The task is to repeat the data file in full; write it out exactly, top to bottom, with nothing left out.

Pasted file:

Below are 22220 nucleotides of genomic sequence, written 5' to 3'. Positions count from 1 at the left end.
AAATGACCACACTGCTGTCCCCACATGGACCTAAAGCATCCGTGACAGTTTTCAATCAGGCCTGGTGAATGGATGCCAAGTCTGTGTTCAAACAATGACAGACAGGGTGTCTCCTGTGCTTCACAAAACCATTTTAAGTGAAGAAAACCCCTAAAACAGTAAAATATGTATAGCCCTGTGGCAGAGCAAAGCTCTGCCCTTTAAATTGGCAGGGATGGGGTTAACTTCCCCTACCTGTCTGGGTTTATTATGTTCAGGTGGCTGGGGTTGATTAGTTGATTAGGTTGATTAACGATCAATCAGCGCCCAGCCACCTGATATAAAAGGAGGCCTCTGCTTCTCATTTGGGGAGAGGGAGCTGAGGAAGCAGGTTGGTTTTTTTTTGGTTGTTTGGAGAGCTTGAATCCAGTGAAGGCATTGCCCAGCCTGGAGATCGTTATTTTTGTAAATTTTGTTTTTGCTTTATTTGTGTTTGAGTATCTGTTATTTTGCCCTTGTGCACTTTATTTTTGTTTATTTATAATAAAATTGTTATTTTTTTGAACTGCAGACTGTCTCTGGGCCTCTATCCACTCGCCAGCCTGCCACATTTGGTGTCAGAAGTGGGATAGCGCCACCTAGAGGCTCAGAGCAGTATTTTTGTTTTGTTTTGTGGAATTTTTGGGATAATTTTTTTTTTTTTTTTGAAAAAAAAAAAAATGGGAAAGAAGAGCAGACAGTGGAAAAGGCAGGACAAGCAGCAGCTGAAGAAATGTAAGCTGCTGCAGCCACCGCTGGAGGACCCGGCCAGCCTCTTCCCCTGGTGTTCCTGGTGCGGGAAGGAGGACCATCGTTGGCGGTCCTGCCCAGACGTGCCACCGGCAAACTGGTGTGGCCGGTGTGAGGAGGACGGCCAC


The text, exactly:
Below are 22220 nucleotides of genomic sequence, written 5' to 3'. Positions count from 1 at the left end.
AAATGACCACACTGCTGTCCCCACATGGACCTAAAGCATCCGTGACAGTTTTCAATCAGGCCTGGTGAATGGATGCCAAGTCTGTGTTCAAACAATGACAGACAGGGTGTCTCCTGTGCTTCACAAAACCATTTTAAGTGAAGAAAACCCCTAAAACAGTAAAATATGTATAGCCCTGTGGCAGAGCAAAGCTCTGCCCTTTAAATTGGCAGGGATGGGGTTAACTTCCCCTACCTGTCTGGGTTTATTATGTTCAGGTGGCTGGGGTTGATTAGTTGATTAGGTTGATTAACGATCAATCAGCGCCCAGCCACCTGATATAAAAGGAGGCCTCTGCTTCTCATTTGGGGAGAGGGAGCTGAGGAAGCAGGTTGGTTTTTTTTTGGTTGTTTGGAGAGCTTGAATCCAGTGAAGGCATTGCCCAGCCTGGAGATCGTTATTTTTGTAAATTTTGTTTTTGCTTTATTTGTGTTTGAGTATCTGTTATTTTGCCCTTGTGCACTTTATTTTTGTTTATTTATAATAAAATTGTTATTTTTTTGAACTGCAGACTGTCTCTGGGCCTCTATCCACTCGCCAGCCTGCCACATTTGGTGTCAGAAGTGGGATAGCGCCACCTAGAGGCTCAGAGCAGTATTTTTGTTTTGTTTTGTGGAATTTTTGGGATAATTTTTTTTTTTTTTTTGAAAAAAAAAAAAATGGGAAAGAAGAGCAGACAGTGGAAAAGGCAGGACAAGCAGCAGCTGAAGAAATGTAAGCTGCTGCAGCCACCGCTGGAGGACCCGGCCAGCCTCTTCCCCTGGTGTTCCTGGTGCGGGAAGGAGGACCATCGTTGGCGGTCCTGCCCAGACGTGCCACCGGCAAACTGGTGTGGCCGGTGTGAGGAGGACGGCCAC